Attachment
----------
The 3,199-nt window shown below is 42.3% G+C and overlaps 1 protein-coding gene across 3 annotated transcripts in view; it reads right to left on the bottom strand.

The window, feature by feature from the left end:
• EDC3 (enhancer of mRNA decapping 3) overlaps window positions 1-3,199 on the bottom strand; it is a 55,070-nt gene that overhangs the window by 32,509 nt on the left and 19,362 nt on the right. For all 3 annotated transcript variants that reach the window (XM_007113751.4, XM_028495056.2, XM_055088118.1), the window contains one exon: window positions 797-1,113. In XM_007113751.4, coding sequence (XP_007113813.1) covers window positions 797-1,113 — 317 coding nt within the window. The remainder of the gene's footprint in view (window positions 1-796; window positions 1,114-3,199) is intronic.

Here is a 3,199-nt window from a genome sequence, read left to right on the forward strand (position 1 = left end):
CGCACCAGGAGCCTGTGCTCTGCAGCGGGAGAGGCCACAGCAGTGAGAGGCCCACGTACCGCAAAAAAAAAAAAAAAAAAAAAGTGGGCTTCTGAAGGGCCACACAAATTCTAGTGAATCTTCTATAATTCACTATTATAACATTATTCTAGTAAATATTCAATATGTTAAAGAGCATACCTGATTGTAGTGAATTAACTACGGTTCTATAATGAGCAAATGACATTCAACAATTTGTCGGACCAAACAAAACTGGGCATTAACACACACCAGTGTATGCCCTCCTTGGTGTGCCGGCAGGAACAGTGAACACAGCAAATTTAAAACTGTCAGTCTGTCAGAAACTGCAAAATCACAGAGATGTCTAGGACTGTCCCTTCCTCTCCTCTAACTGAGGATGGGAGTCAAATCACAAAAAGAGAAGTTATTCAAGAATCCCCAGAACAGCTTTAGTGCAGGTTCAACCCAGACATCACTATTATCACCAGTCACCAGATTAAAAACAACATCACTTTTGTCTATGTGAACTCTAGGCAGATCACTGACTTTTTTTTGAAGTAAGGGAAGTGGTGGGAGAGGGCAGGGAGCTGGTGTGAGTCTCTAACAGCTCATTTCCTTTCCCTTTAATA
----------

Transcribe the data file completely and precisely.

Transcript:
The 3,199-nt window shown below is 42.3% G+C and overlaps 1 protein-coding gene across 3 annotated transcripts in view; it reads right to left on the bottom strand.

The window, feature by feature from the left end:
• EDC3 (enhancer of mRNA decapping 3) overlaps window positions 1-3,199 on the bottom strand; it is a 55,070-nt gene that overhangs the window by 32,509 nt on the left and 19,362 nt on the right. For all 3 annotated transcript variants that reach the window (XM_007113751.4, XM_028495056.2, XM_055088118.1), the window contains one exon: window positions 797-1,113. In XM_007113751.4, coding sequence (XP_007113813.1) covers window positions 797-1,113 — 317 coding nt within the window. The remainder of the gene's footprint in view (window positions 1-796; window positions 1,114-3,199) is intronic.

Here is a 3,199-nt window from a genome sequence, read left to right on the forward strand (position 1 = left end):
CGCACCAGGAGCCTGTGCTCTGCAGCGGGAGAGGCCACAGCAGTGAGAGGCCCACGTACCGCAAAAAAAAAAAAAAAAAAAAAGTGGGCTTCTGAAGGGCCACACAAATTCTAGTGAATCTTCTATAATTCACTATTATAACATTATTCTAGTAAATATTCAATATGTTAAAGAGCATACCTGATTGTAGTGAATTAACTACGGTTCTATAATGAGCAAATGACATTCAACAATTTGTCGGACCAAACAAAACTGGGCATTAACACACACCAGTGTATGCCCTCCTTGGTGTGCCGGCAGGAACAGTGAACACAGCAAATTTAAAACTGTCAGTCTGTCAGAAACTGCAAAATCACAGAGATGTCTAGGACTGTCCCTTCCTCTCCTCTAACTGAGGATGGGAGTCAAATCACAAAAAGAGAAGTTATTCAAGAATCCCCAGAACAGCTTTAGTGCAGGTTCAACCCAGACATCACTATTATCACCAGTCACCAGATTAAAAACAACATCACTTTTGTCTATGTGAACTCTAGGCAGATCACTGACTTTTTTTTGAAGTAAGGGAAGTGGTGGGAGAGGGCAGGGAGCTGGTGTGAGTCTCTAACAGCTCATTTCCTTTCCCTTTAATA